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Yumiko Blaschko

Over the past year, there has been continued speculation that mainland Chinese consumers will continue to decrease their commercial property purchases in San Diego and nationwide amid the Chinese government’s stricter capital controls, tightened regulatory scrutiny, China’s economic slowdown and the country’s escalating trade war with the U.S. This comes after a 2017 report by Cushman & Wakefield citing a significant drop in Chinese CRE investment in the U.S.

These concerns are fueled by 1.) a 55 percent decline of Chinese investment in U.S. commercial real estate in 2017, and 2.) recent government figures from Beijing that China’s economic growth slowed to its weakest pace since the first quarter of 2009 with the economy growing at 6.5 percent year-over-year in the third quarter 2018, missing expectations for 6.6 percent growth.

These tough numbers aside, the facts on the ground do not support recent forecasts of a continued Chinese pullback from the U.S. commercial real estate market — San Diego CRE included.

11th Most Desirable Market

On the contrary, Chinese investors still have ample means and appetite for San Diego-based commercial property.

Here’s why.

San Diego’s profile has risen as an attractive location for real estate investing. According to commercial real estate firm CBRE’s yearly report on real estate, San Diego is now ranked as the 11th most desirable place for investors to park their money in office, retail, industrial and multifamily real estate. Investors cite San Diego’s diversified economy and low vacancy rates as attractive features, in addition to the prospect of high returns due to the city’s new office and industrial properties as well as its lack of development sites.

There are other factors at play in San Diego that Chinese CRE investors are watching closely.

• San Diego-area stable income office properties, hospitality, residential and mixed-use projects continue to be attractive to foreign CRE investors due to their history of good returns as well as investors’ familiarity with these projects.

• San Diego continues to host industries that are both creating jobs and utilizing offices. CBRE figures indicate that the city’s economic drivers help provide a sustained demand for both industrial and office buildings of high quality in convenient locations.

• Bisnow has reported that San Diego now provides more affordable and higher yielding assets than two locations that Chinese investors have for years associated with prestige: San Francisco and Los Angeles.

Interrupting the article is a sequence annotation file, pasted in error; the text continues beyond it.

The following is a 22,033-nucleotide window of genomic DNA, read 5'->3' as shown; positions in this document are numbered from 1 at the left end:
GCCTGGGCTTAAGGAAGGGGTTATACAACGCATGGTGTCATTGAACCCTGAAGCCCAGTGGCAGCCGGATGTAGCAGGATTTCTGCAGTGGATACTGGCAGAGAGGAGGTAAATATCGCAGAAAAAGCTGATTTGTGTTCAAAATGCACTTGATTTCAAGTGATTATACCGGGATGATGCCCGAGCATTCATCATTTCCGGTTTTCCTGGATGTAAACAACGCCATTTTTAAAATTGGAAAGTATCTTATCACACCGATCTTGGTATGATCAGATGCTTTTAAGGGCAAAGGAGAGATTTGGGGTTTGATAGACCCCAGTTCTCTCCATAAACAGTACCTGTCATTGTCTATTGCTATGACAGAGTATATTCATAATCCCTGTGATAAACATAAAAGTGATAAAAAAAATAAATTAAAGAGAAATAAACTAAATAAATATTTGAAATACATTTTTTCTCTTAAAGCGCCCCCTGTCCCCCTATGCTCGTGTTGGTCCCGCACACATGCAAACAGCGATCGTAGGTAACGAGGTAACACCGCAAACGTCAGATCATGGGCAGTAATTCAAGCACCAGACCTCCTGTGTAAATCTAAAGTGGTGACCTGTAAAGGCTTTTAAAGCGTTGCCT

• Currently, there are a variety of large development projects underway in San Diego. Gone are the days when local commercial real estate in San Diego was too small to attract the attention of Chinese capital.

• A few of the multibillion dollar projects catching the eye of Chinese investors are the nearly $1.5 billion Seaport Village San Diego redevelopment; the $2 billion proposal by Hines to remake the Riverwalk Golf Club into a mixed-use development and river park area; the $2.1 billion trolley line expansion, extending service from downtown San Diego to UTC; the $1 billion SDCCU Stadium redevelopment proposal by San Diego State University; and the 12 acres, $1.5 billion Manchester Pacific Gateway redevelopment project in downtown San Diego.

• Cushman and Wakefield’s 2017 study brought focus on another strong selling point that San Diego offers Chinese CRE investors: Chinese CRE investment activity going forward will involve projects preferred and approved by regulators in Beijing, many involving offerings that San Diego is in a position to provide — R&D facilities, senior housing, properties and logistics entities as well as senior housing projects.

It is important to note that Chinese investment in U.S. real estate is not going away. Investment still exceeds 2014 levels, and some analysts believe that current levels are more sustainable given the overheated 2015-2016 market.

Regardless of the Chinese government’s imposed controls, Chinese commercial real estate investors still made up the largest share — and at 20 percent — of foreign commercial real estate purchasers in the U.S., according to the National Association of Realtors 2018 Commercial Real Estate International Trends Report.

Flow of Underground Money

Additionally, the Chinese government has been unable to detect and stop the flow of illicit money out of mainland China. CityWire Asia has reported that Beijing’s capital outflow controls have been ineffective in stemming the international transfer of underground money, a phenomenon that continues at a rapid clip.

 While a clampdown by regulators in Beijing is in effect, analysts interviewed by the South China Morning Post project that its end result will be moderated due to both the undetected flow of money to the U.S. and continued Chinese demand for U.S. commercial properties, San Diego commercial properties among them. For the time being, Chinese CRE investment in the U.S. is not going away in spite of China’s government-mandated restrictions and other factors, i.e., the current U.S. real estate market slowdown, rising interest rates and the U.S.-China trade war.

A Safe Haven

San Diegans can take heart that foreign investment in U.S. real estate continues to grow due to China’s rise and the reality that U.S.-based assets are more affordable than in other world capitals. Regardless of the current political tensions between Washington and Beijing, Chinese investors still see the U.S. is an investment safe haven.

Lastly, it bears saying that geography plays a role here. California attracts more Chinese real estate purchases than all U.S. states, helping raise the profile of America’s Finest City as a growing destination of Chinese investment.

Yumiko Blaschko is Senior Associate of the McMonigle Group in Corona Del Mar, California.